Women who hear the words “You have breast cancer”are catapulted into a new reality immediately upon receiving their diagnosis. It can help to talk to a professional about your feelings, thoughts and fears. Please do not hesitate to call me if this is what has happened to you or to a loved one. I have walked that road and have the wisdom, training, and life experience to offer compassion, empathy, and direction. You can reach me at 619 9906203.Look around my website to learn more about me and get some free tips just for stopping by at http://www.cunninghamtherapy.com

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I am an MFT at the doctoral level. In my work at Affordable Relationship Counseling, I encourage clients to work on their current relational challenges by researching their multigenerational family stories. Over the holidays, I picked up a novel entitled BREAD GIVERS by Anzia Yezierska. I opened it without any more interest than that it was set in 1920’s Lower East Side New York and that, like the earlier experience of my maternal grandparents, it described the Jewish journey of immigrating to the U.S. from Russia during that historical period. Little did I know that within these pages, it would seem as if my mother was communicating with me from heaven about what it was really like for her as a young, Jewish girl and as a teenager. Fiction and nonfiction merged in my brain and my eyes were awash as I imagined how important the sense of belonging and material safety must have been to children of immigrants.

To differentiate a self as protagonist Sara Smolinsky did eluded my mom. Mom was a redheaded beauty. Appearances were of prime importance as providing carte blanche to becoming a successful homemaker with the means to be comfortable. My mother was the third of four. She had one sister, twelve years her senior, a brother who was nine years older and a brother three years younger.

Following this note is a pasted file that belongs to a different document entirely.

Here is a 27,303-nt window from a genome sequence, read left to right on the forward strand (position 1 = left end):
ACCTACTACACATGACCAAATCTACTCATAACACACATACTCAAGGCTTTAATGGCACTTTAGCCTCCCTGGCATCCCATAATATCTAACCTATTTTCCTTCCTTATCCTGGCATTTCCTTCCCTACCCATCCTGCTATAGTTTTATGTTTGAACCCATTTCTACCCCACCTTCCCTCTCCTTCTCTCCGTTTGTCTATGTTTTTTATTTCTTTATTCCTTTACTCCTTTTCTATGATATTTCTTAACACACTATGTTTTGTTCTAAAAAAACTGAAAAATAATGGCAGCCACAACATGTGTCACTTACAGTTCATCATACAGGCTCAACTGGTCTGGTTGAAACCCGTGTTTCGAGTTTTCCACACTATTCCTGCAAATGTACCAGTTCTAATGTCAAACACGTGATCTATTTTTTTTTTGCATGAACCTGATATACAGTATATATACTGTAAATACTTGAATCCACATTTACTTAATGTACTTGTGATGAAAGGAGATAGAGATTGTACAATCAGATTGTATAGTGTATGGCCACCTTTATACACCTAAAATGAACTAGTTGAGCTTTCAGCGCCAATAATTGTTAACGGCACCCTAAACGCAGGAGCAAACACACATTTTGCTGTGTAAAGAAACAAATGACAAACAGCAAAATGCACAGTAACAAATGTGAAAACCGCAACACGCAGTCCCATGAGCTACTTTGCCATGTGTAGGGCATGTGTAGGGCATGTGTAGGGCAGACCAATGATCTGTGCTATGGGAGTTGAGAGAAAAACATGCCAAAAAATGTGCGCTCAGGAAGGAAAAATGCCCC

Life was tough in NY for Jewish immigrants like the Smolinskys. Like my grandfather, Sara’s father was pious (he was an Orthodox rabbi) and also very poor. Like Sara’s mother, my maternal Bubbe did not want her daughters to waste time or money to educate themselves. She worried about them having a good life. A secure life, unlike her own hand-to-mouth struggle from day to day. She hoped that her girls’ future would be secured by a good marriage to a successful, Jewish man. This chronic anxiety about her daughters’ mating outcomes had a multigenerationally transmitted quality and, as theoretically predicted, my mother had transmitted it to me in spades. Such anxiety is rarely useful when one is of the age to settle down and be of calm enough mind to intelligently choose a mate.

After I read the last page of this novel, my understanding about so many mysteries about the marital failures in my own family had deepened. It was as if this piece of historical fiction offered me the insight I might have gained if I had gone back to visit my Mom in a Time Machine. Thank you, Anzia Yezierska!

For more information about Dr. Cunningham‘s model of practice, call 619 9906203 0r visit www.cunninghamtherapy.com

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San Diego Relationship and Marriage Counseling

Model of Therapy and Theory of Change: Underlying Philosophy and Theoretical Assumptions

My guiding principle as a clinician is Bowen family systems theory (BFST).  I believe that family dysfunction is rooted in the extended family system.  Unresolved conflicts from past generations and from childhood continue to be acted out in relationships in the nuclear family.  It is assumed that external systems often determine intrapsychic feeling states, and that it is important to understand both the “. . .historical process in the family and the larger social context in order to transform family relationships in the present” (McGoldrick & Carter, 2001, p. 282). Furthermore, it is assumed that “. . . if one person changes her or his emotional functioning in the family, the system will eventually change.  In this framework, family relationships are forever, and it never makes sense to write off a family member once and for all” (McGoldrick…